Considering all of the circumstances here present, including the increasing trend to single-family residential development of the immediately surrounding area, it is apparent that the tavern use is not compatible with the established residential character of the neighborhood. The 1960 comprehensive amendment to the ordinance was apparently prompted by the fact that the area is now very nearly 100% residential, and the change from the "F" farming classification to the residential classification was undoubtedly precipitated thereby.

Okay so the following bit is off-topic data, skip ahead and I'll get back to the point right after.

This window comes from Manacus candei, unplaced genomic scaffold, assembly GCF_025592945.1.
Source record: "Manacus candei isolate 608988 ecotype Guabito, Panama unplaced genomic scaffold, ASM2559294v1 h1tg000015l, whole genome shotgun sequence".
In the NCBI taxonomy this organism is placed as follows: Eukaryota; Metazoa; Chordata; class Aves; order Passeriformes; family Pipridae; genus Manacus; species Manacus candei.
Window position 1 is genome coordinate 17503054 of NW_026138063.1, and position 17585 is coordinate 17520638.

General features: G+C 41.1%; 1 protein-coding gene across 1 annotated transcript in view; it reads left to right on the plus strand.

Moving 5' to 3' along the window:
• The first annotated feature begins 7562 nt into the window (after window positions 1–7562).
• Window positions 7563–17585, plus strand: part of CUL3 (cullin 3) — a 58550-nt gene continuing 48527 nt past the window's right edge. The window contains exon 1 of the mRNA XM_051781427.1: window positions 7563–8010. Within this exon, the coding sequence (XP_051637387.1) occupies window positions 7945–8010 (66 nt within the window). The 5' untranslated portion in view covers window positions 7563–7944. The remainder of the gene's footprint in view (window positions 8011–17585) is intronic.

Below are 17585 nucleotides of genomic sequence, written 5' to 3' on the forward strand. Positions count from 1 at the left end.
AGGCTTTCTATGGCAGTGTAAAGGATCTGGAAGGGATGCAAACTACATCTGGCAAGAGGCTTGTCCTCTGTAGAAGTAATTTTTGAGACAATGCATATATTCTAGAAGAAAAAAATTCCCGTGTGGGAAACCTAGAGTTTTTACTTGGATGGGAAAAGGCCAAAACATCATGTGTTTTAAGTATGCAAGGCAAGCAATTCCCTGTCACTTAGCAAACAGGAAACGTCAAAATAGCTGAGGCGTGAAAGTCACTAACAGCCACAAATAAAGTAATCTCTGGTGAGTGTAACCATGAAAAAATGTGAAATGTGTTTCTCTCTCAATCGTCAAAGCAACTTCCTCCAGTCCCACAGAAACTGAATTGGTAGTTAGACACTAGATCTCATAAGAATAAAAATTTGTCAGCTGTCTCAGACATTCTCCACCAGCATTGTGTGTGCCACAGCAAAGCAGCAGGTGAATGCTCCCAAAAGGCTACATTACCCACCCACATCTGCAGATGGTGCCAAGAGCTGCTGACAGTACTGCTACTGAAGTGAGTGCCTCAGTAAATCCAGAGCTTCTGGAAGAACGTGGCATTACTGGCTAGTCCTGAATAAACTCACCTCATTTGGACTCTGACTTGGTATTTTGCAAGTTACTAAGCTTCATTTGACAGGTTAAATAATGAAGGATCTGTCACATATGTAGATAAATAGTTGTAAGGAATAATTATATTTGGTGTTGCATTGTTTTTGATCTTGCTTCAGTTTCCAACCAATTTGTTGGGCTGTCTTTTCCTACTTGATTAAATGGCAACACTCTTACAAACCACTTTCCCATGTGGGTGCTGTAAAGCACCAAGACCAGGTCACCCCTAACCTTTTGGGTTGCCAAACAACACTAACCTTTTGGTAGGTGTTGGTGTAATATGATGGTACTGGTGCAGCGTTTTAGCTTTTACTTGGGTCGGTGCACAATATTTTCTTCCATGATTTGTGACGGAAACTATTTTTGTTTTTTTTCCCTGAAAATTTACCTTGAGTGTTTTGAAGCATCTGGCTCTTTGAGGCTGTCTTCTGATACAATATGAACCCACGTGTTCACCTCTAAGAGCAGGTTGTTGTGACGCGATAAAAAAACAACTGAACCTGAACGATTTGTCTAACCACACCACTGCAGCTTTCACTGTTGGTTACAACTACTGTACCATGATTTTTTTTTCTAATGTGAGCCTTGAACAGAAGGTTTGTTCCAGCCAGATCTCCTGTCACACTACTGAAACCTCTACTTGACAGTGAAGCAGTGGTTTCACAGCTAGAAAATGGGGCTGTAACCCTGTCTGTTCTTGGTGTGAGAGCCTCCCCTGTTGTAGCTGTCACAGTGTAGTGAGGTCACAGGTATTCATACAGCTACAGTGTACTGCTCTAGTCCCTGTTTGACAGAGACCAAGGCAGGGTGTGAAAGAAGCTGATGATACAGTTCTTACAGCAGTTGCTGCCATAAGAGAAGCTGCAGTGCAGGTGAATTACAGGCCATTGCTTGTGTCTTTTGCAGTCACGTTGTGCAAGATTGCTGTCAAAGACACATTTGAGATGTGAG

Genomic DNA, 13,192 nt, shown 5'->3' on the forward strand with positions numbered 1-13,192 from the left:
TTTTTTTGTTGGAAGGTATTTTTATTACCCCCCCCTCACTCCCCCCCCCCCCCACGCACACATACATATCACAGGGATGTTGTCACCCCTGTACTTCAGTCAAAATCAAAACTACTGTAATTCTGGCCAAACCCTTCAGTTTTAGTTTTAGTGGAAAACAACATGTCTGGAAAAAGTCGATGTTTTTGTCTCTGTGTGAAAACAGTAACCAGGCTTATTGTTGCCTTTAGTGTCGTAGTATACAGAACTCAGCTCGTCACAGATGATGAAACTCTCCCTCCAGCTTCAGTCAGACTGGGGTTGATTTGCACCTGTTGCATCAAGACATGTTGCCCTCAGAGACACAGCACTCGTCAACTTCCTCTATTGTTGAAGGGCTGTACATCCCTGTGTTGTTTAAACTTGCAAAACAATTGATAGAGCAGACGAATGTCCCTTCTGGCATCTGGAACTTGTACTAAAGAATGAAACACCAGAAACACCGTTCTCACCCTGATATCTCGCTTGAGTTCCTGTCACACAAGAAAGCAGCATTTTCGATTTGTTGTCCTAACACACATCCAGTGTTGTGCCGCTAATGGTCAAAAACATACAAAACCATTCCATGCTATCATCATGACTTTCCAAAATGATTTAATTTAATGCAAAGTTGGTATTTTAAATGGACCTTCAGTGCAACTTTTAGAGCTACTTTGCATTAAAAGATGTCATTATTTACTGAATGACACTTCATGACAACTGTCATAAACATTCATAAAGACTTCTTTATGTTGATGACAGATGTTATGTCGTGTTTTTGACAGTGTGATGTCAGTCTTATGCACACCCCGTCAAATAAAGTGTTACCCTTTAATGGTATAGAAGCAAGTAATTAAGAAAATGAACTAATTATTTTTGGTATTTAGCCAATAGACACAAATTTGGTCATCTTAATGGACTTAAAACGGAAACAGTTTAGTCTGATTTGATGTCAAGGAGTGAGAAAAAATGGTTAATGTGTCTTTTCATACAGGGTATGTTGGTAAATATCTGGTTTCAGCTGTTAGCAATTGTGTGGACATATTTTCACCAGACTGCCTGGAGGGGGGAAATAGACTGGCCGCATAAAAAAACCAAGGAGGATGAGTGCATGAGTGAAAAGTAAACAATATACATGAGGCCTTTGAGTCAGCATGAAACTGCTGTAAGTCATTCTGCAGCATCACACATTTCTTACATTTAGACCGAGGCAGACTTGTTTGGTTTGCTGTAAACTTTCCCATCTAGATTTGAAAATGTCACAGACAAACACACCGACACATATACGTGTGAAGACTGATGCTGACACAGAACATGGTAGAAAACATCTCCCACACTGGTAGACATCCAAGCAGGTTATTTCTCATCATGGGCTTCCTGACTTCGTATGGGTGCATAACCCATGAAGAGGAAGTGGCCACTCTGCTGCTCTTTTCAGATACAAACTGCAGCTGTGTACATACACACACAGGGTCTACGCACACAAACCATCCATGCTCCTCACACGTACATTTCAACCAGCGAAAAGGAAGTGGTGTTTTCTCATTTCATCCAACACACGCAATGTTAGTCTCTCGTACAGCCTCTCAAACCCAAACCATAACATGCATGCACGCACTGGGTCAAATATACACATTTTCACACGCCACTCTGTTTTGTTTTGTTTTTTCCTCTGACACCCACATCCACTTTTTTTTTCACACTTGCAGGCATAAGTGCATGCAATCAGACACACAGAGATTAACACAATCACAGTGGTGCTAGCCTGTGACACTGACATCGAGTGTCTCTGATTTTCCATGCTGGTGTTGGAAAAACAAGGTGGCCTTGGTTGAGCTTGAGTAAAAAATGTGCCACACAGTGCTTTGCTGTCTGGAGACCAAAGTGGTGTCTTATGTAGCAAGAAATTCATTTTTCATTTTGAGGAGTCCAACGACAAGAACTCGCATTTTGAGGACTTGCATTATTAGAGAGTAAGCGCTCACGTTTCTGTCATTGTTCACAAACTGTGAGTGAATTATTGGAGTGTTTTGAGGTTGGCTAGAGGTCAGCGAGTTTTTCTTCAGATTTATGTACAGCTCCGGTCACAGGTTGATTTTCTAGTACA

Where the proper authorities adopt a zoning ordinance, the presumption of validity cannot be lightly cast aside. We cannot say the classification here made of the subject property was unrelated to the public health, safety, welfare or morals, or that the legislative body acted arbitrarily, unreasonably or capriciously. We must, therefore, respect its judgment. Bredberg v. City of Wheaton, 24 Ill.2d 612; ...